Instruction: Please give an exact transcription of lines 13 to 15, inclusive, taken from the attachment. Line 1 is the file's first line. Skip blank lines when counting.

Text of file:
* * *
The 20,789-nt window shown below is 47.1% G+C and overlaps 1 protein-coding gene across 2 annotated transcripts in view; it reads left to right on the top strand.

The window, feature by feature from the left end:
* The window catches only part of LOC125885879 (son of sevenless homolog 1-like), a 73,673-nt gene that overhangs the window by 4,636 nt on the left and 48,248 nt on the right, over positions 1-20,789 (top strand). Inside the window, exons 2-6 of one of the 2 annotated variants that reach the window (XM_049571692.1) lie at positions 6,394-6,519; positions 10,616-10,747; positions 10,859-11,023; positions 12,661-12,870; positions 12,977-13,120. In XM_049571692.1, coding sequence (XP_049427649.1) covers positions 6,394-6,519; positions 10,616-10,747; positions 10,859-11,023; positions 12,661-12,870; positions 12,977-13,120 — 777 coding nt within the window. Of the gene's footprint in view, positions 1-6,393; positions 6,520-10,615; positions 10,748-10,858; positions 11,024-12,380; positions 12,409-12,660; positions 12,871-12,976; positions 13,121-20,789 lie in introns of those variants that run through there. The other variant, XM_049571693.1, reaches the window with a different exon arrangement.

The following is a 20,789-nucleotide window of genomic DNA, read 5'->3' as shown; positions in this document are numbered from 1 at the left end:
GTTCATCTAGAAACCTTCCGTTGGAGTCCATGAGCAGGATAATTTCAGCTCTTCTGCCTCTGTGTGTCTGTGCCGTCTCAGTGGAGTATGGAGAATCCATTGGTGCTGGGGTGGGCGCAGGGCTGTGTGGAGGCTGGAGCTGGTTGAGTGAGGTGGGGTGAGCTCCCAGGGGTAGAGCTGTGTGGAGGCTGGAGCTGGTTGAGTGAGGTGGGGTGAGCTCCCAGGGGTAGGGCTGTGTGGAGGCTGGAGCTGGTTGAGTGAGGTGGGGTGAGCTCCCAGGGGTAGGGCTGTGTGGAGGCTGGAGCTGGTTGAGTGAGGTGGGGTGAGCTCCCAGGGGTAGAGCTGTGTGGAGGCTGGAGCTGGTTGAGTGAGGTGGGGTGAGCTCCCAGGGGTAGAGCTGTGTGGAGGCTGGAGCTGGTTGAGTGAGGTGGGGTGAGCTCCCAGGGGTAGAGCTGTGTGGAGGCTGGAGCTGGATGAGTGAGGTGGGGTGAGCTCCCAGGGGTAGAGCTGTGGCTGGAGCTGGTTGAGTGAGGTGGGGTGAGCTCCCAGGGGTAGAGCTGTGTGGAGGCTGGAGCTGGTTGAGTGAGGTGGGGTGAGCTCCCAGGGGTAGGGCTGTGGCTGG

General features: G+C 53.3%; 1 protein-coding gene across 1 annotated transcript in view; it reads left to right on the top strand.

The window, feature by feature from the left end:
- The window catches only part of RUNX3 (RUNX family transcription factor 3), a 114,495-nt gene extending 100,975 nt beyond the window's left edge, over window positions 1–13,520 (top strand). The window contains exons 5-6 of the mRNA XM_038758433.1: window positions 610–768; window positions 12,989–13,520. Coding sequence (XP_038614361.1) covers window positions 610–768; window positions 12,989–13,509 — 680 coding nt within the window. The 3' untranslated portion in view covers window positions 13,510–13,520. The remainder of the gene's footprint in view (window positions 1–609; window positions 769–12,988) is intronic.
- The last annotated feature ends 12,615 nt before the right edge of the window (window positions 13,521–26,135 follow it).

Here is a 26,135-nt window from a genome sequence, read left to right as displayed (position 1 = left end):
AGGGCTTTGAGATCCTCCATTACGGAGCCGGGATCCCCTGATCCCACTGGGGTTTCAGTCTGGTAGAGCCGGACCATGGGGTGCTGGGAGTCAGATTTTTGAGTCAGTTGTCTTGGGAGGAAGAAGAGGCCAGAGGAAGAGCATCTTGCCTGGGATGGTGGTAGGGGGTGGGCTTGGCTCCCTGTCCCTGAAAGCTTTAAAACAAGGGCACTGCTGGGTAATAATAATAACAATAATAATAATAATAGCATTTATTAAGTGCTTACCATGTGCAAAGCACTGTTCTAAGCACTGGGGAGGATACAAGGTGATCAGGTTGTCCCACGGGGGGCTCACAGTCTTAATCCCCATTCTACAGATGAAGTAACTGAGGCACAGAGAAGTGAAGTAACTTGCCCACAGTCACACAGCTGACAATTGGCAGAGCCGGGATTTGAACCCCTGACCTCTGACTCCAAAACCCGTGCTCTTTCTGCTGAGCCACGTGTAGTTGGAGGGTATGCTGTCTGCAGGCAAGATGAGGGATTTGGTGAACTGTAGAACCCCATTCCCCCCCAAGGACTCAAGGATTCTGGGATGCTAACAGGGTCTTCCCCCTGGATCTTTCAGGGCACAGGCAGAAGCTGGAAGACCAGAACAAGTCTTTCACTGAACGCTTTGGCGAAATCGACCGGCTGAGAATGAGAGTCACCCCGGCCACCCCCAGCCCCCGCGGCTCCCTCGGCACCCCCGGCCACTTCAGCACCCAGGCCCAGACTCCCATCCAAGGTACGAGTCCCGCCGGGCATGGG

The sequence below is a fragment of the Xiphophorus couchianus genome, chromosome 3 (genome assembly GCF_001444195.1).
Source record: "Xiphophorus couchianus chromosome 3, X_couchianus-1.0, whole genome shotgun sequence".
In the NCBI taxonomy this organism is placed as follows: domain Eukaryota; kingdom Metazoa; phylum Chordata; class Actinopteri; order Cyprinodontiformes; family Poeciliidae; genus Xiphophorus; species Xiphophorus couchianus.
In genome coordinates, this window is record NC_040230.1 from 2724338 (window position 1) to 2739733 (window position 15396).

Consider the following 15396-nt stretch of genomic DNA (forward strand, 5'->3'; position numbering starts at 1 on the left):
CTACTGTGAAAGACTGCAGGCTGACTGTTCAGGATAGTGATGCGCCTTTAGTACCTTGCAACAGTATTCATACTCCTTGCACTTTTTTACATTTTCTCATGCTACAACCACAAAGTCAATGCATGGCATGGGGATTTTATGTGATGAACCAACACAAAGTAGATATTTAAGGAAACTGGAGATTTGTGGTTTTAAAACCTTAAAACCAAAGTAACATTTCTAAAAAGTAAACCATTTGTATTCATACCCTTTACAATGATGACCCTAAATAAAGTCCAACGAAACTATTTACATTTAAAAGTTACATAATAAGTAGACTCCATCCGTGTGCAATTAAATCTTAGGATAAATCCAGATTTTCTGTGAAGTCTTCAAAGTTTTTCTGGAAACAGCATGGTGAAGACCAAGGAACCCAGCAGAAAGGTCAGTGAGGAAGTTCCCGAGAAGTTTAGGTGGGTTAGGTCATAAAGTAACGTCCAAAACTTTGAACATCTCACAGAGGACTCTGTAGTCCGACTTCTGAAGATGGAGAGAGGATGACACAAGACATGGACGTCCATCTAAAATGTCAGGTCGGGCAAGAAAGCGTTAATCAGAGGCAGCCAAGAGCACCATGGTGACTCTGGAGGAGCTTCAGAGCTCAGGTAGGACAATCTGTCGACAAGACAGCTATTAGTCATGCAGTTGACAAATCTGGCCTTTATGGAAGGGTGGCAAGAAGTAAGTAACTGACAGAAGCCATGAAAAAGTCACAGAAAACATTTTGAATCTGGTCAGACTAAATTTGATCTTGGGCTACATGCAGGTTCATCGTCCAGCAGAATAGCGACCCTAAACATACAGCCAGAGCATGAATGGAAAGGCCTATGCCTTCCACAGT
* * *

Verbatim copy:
Source record: "Xiphophorus couchianus chromosome 3, X_couchianus-1.0, whole genome shotgun sequence".
In the NCBI taxonomy this organism is placed as follows: domain Eukaryota; kingdom Metazoa; phylum Chordata; class Actinopteri; order Cyprinodontiformes; family Poeciliidae; genus Xiphophorus; species Xiphophorus couchianus.
In genome coordinates, this window is record NC_040230.1 from 2724338 (window position 1) to 2739733 (window position 15396).